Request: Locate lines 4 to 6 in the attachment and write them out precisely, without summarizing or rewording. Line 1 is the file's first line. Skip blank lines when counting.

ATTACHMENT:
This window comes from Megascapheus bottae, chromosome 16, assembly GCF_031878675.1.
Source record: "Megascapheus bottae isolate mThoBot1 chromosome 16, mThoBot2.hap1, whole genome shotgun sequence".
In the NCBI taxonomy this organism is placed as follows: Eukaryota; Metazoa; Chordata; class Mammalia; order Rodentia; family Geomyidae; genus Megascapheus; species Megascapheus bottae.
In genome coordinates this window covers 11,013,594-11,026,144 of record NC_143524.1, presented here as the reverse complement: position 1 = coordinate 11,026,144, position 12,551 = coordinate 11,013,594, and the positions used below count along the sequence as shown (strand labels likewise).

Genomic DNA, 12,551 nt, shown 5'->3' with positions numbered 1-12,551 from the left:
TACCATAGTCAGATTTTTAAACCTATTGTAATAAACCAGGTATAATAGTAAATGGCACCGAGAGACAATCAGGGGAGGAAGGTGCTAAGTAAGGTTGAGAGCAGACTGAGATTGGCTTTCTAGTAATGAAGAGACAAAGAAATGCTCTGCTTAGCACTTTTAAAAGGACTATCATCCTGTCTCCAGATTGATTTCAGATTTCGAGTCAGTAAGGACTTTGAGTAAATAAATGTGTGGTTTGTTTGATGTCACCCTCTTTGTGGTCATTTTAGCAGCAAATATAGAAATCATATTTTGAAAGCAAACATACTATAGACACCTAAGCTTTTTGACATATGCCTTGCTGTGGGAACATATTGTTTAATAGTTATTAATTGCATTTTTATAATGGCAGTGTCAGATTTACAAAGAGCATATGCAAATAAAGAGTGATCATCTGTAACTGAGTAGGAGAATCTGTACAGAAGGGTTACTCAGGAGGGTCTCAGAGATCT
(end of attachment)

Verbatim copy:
In genome coordinates this window covers 11,013,594-11,026,144 of record NC_143524.1, presented here as the reverse complement: position 1 = coordinate 11,026,144, position 12,551 = coordinate 11,013,594, and the positions used below count along the sequence as shown (strand labels likewise).

Genomic DNA, 12,551 nt, shown 5'->3' with positions numbered 1-12,551 from the left:
TACCATAGTCAGATTTTTAAACCTATTGTAATAAACCAGGTATAATAGTAAATGGCACCGAGAGACAATCAGGGGAGGAAGGTGCTAAGTAAGGTTGAGAGCAGACTGAGATTGGCTTTCTAGTAATGAAGAGACAAAGAAATGCTCTGCTTAGCACTTTTAAAAGGACTATCATCCTGTCTCCAGATTGATTTCAGATTTCGAGTCAGTAAGGACTTTGAGTAAATAAATGTGTGGTTTGTTTGATGTCACCCTCTTTGTGGTCATTTTAGCAGCAAATATAGAAATCATATTTTGAAAGCAAACATACTATAGACACCTAAGCTTTTTGACATATGCCTTGCTGTGGGAACATATTGTTTAATAGTTATTAATTGCATTTTTATAATGGCAGTGTCAGATTTACAAAGAGCATATGCAAATAAAGAGTGATCATCTGTAACTGAGTAGGAGAATCTGTACAGAAGGGTTACTCAGGAGGGTCTCAGAGATCT